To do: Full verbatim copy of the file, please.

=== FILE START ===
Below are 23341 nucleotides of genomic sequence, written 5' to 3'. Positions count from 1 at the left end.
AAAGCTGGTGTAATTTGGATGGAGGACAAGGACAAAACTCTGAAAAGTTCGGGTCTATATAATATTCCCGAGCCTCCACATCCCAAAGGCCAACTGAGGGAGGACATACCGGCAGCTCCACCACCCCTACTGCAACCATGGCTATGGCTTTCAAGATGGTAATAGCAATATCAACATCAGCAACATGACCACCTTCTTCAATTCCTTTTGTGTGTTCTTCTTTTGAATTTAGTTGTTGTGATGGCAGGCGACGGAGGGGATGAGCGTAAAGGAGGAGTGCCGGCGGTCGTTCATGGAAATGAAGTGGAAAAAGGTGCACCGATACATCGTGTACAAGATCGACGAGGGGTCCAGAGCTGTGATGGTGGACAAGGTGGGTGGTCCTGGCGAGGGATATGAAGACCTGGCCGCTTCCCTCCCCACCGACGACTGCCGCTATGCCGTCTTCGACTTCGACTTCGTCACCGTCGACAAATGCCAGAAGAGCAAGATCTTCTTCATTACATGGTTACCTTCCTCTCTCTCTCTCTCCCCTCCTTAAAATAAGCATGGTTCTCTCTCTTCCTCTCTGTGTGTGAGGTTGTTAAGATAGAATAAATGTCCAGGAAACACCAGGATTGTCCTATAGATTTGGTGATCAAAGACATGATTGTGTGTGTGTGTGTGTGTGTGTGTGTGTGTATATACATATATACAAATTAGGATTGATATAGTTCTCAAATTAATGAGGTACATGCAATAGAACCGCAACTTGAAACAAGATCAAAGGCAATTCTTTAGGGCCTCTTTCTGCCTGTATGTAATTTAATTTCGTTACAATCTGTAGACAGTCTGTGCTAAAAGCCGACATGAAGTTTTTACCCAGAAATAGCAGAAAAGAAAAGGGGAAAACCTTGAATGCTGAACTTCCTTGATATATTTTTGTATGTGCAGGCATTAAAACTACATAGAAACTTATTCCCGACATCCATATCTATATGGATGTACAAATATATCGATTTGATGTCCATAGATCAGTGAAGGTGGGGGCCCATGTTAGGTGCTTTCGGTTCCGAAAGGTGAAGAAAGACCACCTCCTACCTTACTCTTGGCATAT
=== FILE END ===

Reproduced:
Below are 23341 nucleotides of genomic sequence, written 5' to 3'. Positions count from 1 at the left end.
AAAGCTGGTGTAATTTGGATGGAGGACAAGGACAAAACTCTGAAAAGTTCGGGTCTATATAATATTCCCGAGCCTCCACATCCCAAAGGCCAACTGAGGGAGGACATACCGGCAGCTCCACCACCCCTACTGCAACCATGGCTATGGCTTTCAAGATGGTAATAGCAATATCAACATCAGCAACATGACCACCTTCTTCAATTCCTTTTGTGTGTTCTTCTTTTGAATTTAGTTGTTGTGATGGCAGGCGACGGAGGGGATGAGCGTAAAGGAGGAGTGCCGGCGGTCGTTCATGGAAATGAAGTGGAAAAAGGTGCACCGATACATCGTGTACAAGATCGACGAGGGGTCCAGAGCTGTGATGGTGGACAAGGTGGGTGGTCCTGGCGAGGGATATGAAGACCTGGCCGCTTCCCTCCCCACCGACGACTGCCGCTATGCCGTCTTCGACTTCGACTTCGTCACCGTCGACAAATGCCAGAAGAGCAAGATCTTCTTCATTACATGGTTACCTTCCTCTCTCTCTCTCTCCCCTCCTTAAAATAAGCATGGTTCTCTCTCTTCCTCTCTGTGTGTGAGGTTGTTAAGATAGAATAAATGTCCAGGAAACACCAGGATTGTCCTATAGATTTGGTGATCAAAGACATGATTGTGTGTGTGTGTGTGTGTGTGTGTGTGTGTATATACATATATACAAATTAGGATTGATATAGTTCTCAAATTAATGAGGTACATGCAATAGAACCGCAACTTGAAACAAGATCAAAGGCAATTCTTTAGGGCCTCTTTCTGCCTGTATGTAATTTAATTTCGTTACAATCTGTAGACAGTCTGTGCTAAAAGCCGACATGAAGTTTTTACCCAGAAATAGCAGAAAAGAAAAGGGGAAAACCTTGAATGCTGAACTTCCTTGATATATTTTTGTATGTGCAGGCATTAAAACTACATAGAAACTTATTCCCGACATCCATATCTATATGGATGTACAAATATATCGATTTGATGTCCATAGATCAGTGAAGGTGGGGGCCCATGTTAGGTGCTTTCGGTTCCGAAAGGTGAAGAAAGACCACCTCCTACCTTACTCTTGGCATAT